Making history on the long road to peace
An historic tripartite meeting among representatives of the Government of Myanmar, political parties and ethnic armed groups took place at the Myanmar Peace Center on August 18. It was an historic event in the sense that they met for the first time in Myanmar’s history. It was also significant that the meeting took place on the third anniversary of the beginning of the peace process.
The seating was in a triangle format but the discussions were three-way. The tone of the conversations was frank and collegial.
As it was an historic event, the media was allowed to cover the meeting unhindered. The United Nations special envoy on Myanmar, Mr Vijay Nambiar, also attended the meeting to observe the historic exchanges among the three groups.
The overall agenda was peace. But the specific agenda was to introduce officially the next step of the peace process after a nationwide ceasefire agreement is signed: the development of a framework for political dialogue, which will form the basis for political dialogue.
There are only five points remaining to be negotiated before agreement can
be reached on a nationwide ceasefire. It is highly likely that the negotiations will be concluded at the next round of talks due to take place later this month. When that happens, negotiations will need to begin immediately on the framework for political dialogue.
The terms of the draft ceasefire agreement require the framework for political dialogue to be developed and negotiated within 60 days. They also stipulate that the political dialogue must begin within 90 days from the signing and validation of the ceasefire agreement.
It is an ambitious provision but the terms of the ceasefire agreement must be met. The process to develop the framework for political dialogue must begin in parallel with the implementation of the ceasefire. There will not be a moment to lose
Political parties have had to watch from the sidelines as the ceasefire negotiations continued between the government and ethnic armed groups. The tripartite talks can be regarded as an announcement that the peace process is being expanded from two-way negotiations to three-way talks.
Participation in the political dialogue will not be limited to the three main dialogue partners. The process will also have to allow for the participation of experts, women and civil society, with the tripartite group forming the core of the political negotiations.
The August 18 meeting is an indication of the dramatic changes that have taken place in Myanmar in recent years. It bodes well for Myanmar’s future. From the perspective of conflict resolution, the meeting provided a huge boost for confidence-building among disparate political groups.
Looking back at the political landscape of a decade or so ago, the idea of tripartite talks is not new.
As early as 2000, political and ethnic opposition groups called for a tripartite dialogue. They wanted it to involve the then military government, ethnic groups including those that were armed and pro-democracy groups led by the National League for Democracy. The UN supported the idea of tripartite talks.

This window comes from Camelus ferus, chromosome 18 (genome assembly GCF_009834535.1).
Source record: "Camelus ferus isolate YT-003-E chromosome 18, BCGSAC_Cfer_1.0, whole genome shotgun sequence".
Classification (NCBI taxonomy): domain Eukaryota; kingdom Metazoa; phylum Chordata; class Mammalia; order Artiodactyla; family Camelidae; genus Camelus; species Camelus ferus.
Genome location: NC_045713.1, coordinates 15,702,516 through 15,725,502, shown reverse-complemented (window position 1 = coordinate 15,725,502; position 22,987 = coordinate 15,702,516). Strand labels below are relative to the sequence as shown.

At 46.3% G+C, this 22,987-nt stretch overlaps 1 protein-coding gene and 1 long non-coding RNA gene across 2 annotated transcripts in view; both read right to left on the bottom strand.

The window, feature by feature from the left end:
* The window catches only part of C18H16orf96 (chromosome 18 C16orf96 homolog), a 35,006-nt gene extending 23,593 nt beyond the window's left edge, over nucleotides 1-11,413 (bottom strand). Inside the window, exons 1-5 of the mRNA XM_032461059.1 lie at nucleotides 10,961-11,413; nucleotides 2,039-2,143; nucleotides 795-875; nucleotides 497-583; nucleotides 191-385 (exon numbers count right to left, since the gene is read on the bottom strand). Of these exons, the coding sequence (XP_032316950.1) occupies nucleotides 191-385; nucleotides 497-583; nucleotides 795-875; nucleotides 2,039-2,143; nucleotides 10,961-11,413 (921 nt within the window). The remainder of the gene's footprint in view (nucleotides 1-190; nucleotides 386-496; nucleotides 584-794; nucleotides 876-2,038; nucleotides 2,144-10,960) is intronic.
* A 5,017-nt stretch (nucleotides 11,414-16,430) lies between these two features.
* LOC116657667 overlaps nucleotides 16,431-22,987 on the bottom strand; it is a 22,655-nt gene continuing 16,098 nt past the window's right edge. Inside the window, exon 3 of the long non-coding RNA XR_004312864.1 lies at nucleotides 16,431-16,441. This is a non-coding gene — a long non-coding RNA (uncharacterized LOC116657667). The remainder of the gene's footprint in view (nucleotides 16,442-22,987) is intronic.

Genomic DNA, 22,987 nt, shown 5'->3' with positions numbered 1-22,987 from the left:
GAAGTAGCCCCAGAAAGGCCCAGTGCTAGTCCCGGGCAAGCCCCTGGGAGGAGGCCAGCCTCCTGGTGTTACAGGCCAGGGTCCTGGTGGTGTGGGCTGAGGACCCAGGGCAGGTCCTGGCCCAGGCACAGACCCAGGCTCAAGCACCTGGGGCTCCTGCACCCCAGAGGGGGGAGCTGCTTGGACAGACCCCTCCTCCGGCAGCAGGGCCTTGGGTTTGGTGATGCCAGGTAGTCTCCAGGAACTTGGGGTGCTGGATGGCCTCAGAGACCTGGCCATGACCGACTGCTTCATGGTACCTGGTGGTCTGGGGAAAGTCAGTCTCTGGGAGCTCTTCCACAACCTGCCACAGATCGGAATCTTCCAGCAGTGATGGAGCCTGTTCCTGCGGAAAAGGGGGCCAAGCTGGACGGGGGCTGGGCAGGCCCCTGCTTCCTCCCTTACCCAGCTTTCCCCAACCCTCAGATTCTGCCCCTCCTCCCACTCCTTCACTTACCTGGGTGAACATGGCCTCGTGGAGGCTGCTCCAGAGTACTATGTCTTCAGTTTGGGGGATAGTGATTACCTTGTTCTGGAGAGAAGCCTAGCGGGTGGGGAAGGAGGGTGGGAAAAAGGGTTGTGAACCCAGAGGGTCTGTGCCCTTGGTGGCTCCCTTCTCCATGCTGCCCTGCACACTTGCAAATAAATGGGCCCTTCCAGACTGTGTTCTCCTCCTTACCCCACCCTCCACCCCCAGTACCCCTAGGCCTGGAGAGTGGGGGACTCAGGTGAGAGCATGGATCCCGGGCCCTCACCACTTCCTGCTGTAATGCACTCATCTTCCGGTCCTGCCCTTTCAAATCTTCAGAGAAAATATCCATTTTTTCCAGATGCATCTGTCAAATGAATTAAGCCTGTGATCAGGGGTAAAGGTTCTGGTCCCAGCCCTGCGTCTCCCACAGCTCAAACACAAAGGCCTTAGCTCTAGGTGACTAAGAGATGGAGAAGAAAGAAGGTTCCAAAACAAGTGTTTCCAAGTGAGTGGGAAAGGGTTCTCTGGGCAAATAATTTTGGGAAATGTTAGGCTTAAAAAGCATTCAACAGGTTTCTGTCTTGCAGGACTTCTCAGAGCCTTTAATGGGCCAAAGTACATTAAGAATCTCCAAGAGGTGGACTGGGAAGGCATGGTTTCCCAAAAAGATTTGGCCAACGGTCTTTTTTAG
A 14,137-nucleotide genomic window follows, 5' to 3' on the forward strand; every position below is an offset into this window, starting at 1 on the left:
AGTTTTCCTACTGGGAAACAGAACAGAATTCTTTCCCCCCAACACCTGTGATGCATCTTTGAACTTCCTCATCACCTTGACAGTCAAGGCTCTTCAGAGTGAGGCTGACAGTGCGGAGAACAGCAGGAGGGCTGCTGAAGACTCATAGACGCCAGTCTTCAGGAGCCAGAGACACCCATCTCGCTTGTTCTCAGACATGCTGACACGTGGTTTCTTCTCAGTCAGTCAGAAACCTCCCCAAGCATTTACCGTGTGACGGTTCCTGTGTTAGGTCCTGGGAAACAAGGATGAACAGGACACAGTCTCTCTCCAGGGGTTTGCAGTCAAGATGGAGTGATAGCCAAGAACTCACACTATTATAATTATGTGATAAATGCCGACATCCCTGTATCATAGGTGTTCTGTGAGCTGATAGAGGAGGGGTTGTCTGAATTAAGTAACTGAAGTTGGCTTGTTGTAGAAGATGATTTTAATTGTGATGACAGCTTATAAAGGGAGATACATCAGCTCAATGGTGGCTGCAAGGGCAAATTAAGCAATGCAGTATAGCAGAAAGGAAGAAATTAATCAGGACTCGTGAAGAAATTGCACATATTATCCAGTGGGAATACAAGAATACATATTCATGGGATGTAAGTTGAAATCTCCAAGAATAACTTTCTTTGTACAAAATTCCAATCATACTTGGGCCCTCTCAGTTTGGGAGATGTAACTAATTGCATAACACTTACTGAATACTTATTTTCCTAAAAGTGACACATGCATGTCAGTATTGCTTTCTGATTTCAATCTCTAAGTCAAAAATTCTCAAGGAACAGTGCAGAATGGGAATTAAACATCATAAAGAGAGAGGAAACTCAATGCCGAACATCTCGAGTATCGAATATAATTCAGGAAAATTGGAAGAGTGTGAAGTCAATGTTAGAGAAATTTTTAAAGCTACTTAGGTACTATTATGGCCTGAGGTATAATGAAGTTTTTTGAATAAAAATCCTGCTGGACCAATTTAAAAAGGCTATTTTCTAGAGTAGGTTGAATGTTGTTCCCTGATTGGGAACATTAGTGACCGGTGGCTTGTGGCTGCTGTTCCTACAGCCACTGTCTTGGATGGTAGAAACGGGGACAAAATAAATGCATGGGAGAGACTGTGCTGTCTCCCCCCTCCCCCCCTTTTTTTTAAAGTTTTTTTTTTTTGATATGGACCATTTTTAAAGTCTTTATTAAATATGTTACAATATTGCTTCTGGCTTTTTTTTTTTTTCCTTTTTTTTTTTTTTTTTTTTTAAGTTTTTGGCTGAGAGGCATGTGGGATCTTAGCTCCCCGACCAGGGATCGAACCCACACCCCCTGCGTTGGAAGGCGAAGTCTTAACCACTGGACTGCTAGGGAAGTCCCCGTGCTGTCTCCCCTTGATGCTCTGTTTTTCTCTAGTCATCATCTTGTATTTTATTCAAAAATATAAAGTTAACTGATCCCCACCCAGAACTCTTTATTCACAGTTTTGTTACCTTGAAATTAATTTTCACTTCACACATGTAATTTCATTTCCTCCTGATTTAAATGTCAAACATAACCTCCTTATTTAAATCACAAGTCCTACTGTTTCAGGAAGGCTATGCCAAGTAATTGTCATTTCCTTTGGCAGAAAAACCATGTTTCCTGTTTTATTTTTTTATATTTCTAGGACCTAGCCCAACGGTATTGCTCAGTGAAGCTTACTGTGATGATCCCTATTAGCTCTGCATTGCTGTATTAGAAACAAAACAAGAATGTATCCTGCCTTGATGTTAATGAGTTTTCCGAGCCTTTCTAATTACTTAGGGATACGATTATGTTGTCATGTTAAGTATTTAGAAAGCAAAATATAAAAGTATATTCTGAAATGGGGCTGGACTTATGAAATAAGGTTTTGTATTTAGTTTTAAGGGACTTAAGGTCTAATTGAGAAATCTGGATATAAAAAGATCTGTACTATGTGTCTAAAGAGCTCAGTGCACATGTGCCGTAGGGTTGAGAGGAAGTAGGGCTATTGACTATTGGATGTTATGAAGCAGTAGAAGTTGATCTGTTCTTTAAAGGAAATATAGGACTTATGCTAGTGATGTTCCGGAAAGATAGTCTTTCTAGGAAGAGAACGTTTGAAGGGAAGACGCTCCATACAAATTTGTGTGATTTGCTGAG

After opposition leader Daw Aung San Suu Kyi met military leaders in 2000, expectations rose for tripartite talks but they never materialised.
This was because, said opponents of the military government, there was no political will on its part to embark on the road to dialogue. It must be acknowledged that the junta was not ready then for such a dialogue. This is because, essentially, the authoritarian polity did not provide any space for political dialogue.
At that time, ethnic groups not only talked about the need for three-way negotiations but also outlined what needed to be discussed. They said tripartite dialogue should focus on three primary issues: the constitution of the future Union of Myanmar, democracy and the future of the armed forces.
Given the likely composition of the forthcoming political dialogue, there is little change in who may be involved. The only exception is the expansion of participation to groups beyond the tripartite.
In terms of agenda, it will revolve around the same issues raised a decade ago but its focus will no longer be on politics. It will be based on peace, which was not mentioned when the idea of a tripartite talks was mooted in the past.
The historic August talks went extremely well. In the face-to-face talks, the government, politicians and ethnic armed groups raised concerns about ceasefire talks and prospects for peace and provided suggestions to maintain momentum towards progress.
They expressed multifarious political stances but they were centred on a willingness to cooperate for peace and the future of the Union and to resolve age-old grievances. Most importantly, many participants expressed their vision for reconciliation.
Moreover, while the government focused on the importance of inclusiveness and commitment for the political dialogue, ethnic armed groups talked about the reasons why they took up arms. On the other side of the triangular table, political parties called the meeting “a new chapter in Myanmar history.”
The likely agreement this month on a national ceasefire signals the imminent beginning of the political dialogue. All stakeholders are energised by the positive outcome of the tripartite talks last month. But they are just the beginning. There are many more ahead.
It has taken more than a decade for the tripartite talks to materialise. Sacrifices have been made. I hope the talks yield the results for which we have all been waiting.
(Aung Naing Oo is associate director of the Peace Dialogue Program, Myanmar Peace Center. The opinions expressed are his own).